At around the time he did this still life, Brooker was painting Cubist nudes, and another one that isn’t Cubist but is seen from a very odd and difficult angle, the tensions not unlike those in this picture. His nudes have a stillness about them, a concentration on form, cool but wanting to be touched.
He was a smooth painter, Bertram Brooker, not a porridgy painter like Tom T. and most of the Seven Groupies. Maybe that's why this painting makes me think of something by Prudence Heward, a Girl Painter of about the same vintage. Another smooth painter, she was, from Montreal. There’s a well-known picture that's focused on the bare skin of the back and shoulders of two young women, flesh as cool and sensual as Brooker’s vegetables, the slippery pepper, the ultimate cabbage.
Feeling a little like a voyeur ogling a Playboy centrefold, I crept up to the painting with a magnifying glass. Even enlarged, the strokes are mostly smooth ones, paint placed with infinite care and precision. The most noticeable texture is the canvas behind the pigment. Now, as well as being a painter, Brooker did a lot of writing—in fact he won the first Governor-General's Award for fiction—and he seems to have loved paint for its descriptive effect, not for itself. A thinking man's painter, we might call him, working with illusion in impacted space, a spiritual space where everything is flying or falling, and only a cabbage can be still.
About Bertram Brooker:
Often considered one of the most remarkable figures in Canadian cultural history, Brooker was an editor, critic, dramatist, novelist and artist. As an artist, he was the first Canadian painter to exhibit abstract art, and his paintings today hang in every major gallery in Canada. Owing to the public presence of his writing, his opinion reached great distances and held a significant amount of influence. Believing that beauty and truth were related to God and thus only attainable though ecstatic visions of mystics, Brooker condemned useful art and proclaimed that artists would only be able to create with validity when they learned how to expand their sight. In his paintings Brooker worked to escape the chains of both the past and the present and thus avoid reproduction but instead felt he was able to make the truth tangible. He did not believe that expression needed to rely on the world as we know it.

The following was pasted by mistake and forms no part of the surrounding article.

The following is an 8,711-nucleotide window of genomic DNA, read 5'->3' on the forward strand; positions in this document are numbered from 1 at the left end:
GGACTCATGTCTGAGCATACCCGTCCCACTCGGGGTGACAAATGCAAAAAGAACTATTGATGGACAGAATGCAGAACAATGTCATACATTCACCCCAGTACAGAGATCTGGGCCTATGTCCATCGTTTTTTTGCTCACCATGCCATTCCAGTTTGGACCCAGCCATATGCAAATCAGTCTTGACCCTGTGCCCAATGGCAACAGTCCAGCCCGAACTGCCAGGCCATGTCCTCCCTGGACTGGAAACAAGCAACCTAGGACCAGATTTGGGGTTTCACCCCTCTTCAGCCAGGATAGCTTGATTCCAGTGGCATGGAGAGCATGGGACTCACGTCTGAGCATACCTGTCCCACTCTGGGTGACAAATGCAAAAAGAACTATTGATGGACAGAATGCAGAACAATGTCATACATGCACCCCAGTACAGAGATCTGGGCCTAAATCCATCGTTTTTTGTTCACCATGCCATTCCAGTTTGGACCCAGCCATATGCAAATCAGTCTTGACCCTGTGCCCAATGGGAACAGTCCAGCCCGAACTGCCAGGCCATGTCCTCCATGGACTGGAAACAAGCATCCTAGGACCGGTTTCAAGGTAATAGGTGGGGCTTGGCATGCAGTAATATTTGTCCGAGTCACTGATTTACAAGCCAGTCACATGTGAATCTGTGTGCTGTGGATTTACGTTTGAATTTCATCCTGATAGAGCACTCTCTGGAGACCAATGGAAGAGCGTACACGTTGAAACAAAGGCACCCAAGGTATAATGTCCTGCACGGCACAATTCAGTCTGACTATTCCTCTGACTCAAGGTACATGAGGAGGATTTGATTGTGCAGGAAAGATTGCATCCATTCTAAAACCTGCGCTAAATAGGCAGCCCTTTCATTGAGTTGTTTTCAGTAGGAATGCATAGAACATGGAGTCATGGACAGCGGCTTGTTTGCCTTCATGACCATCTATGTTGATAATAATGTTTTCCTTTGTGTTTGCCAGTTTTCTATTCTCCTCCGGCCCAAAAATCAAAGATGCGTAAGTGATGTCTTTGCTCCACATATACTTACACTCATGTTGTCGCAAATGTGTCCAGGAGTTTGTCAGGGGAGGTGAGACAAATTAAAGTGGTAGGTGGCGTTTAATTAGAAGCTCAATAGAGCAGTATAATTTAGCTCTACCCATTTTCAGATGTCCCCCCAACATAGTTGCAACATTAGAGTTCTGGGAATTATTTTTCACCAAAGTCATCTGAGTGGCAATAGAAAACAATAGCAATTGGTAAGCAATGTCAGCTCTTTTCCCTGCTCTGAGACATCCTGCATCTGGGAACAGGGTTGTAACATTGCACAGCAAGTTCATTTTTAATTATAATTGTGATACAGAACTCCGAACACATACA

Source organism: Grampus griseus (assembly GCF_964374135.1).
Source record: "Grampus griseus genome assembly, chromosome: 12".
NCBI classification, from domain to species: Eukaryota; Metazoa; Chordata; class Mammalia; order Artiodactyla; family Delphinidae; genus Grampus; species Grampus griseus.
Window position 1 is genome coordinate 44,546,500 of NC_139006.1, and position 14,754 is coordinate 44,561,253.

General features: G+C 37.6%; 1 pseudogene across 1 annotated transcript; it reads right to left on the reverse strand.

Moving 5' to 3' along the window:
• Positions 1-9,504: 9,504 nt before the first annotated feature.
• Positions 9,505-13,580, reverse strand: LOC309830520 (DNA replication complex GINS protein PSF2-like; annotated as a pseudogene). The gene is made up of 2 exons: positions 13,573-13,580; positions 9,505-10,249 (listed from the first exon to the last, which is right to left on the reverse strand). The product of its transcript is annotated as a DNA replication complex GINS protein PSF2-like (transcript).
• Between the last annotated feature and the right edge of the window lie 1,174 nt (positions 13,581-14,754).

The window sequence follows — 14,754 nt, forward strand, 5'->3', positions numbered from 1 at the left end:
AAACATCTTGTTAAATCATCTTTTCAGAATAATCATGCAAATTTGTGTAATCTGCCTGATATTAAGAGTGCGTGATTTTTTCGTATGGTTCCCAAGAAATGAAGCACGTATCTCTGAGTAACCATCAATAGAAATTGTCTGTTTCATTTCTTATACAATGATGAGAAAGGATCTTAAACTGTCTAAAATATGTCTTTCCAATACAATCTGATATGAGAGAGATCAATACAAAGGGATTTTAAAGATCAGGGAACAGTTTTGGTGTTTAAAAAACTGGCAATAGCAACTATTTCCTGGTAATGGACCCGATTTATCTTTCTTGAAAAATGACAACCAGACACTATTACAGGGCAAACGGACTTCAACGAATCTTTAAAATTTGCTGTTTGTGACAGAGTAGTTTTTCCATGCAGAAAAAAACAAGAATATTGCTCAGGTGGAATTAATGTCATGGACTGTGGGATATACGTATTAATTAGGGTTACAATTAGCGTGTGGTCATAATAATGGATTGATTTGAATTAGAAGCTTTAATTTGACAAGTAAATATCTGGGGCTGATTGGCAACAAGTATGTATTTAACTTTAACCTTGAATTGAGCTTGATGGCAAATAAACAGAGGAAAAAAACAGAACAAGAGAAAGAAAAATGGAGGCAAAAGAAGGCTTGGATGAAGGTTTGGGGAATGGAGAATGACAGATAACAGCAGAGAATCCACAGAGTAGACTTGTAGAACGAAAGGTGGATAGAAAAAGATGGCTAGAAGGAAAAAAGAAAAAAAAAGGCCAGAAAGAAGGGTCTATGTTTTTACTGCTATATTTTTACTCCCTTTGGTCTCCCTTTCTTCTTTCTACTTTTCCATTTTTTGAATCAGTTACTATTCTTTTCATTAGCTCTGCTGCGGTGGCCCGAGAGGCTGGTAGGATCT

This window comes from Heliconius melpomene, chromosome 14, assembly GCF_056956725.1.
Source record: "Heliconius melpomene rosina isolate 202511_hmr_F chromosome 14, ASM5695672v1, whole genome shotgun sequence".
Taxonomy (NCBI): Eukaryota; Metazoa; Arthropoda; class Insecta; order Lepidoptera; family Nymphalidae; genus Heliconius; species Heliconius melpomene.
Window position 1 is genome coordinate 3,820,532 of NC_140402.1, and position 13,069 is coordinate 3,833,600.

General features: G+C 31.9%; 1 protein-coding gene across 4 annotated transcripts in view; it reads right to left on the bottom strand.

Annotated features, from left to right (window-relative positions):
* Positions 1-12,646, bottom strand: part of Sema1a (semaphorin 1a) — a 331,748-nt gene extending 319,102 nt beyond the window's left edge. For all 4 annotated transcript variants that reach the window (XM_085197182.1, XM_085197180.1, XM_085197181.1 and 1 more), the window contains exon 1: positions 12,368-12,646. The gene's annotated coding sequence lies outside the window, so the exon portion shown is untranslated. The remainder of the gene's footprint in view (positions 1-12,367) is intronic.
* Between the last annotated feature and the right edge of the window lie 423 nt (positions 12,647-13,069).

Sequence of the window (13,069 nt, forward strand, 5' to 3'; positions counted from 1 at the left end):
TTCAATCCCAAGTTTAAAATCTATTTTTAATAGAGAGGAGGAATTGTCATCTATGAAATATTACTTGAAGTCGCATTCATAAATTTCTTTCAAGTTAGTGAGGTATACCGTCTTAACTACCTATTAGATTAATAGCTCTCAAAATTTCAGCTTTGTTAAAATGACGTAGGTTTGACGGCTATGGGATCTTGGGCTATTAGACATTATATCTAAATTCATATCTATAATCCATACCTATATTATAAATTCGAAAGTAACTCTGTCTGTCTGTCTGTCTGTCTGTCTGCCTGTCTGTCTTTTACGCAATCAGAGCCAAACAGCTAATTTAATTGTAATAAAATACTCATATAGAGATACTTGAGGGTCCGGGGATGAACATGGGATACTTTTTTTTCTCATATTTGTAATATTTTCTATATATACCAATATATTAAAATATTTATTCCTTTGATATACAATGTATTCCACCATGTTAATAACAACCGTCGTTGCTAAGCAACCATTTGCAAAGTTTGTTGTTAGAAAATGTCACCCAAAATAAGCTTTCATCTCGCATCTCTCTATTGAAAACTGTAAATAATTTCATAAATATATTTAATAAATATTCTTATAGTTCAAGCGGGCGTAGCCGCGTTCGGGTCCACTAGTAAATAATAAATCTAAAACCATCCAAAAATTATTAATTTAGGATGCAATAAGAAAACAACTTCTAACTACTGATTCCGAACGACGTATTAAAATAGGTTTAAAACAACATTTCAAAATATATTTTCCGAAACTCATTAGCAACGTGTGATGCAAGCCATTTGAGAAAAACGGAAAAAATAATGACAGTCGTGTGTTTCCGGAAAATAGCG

From 1928 to 1930 Brooker wrote a syndicated column "The Seven Arts" where he analyzed theatre, music, visual arts and poetry through reviews that underlined the qualities of a distinctly Canadian arts and culture. The writing of this column helped the Group of Seven and their associates become known but over the years Brooker became increasingly disenchanted with the Group's narrow view of a nationally based aesthetics. He wrote to L.L. Fitzgerald: "The experimentation is over, the old aggressiveness has declined. The Group of Seven has become orthodoxy and now, I suppose, the public will start buying their pictures."
Brooker's own paintings were unlike anything else being produced in Canada at that time. Leaf Sonata, Wings and Waves, and Abstract Nude all have a sense of Futurism influence but ultimately Brooker was working with something that was intensely personal and very much a product of his own concerns for art in a civilization which he believed needed it.
Text from: Arthistoryarchive.com. Please click here.
Picture of Bertram Brooker from Wikipedia. Please click here.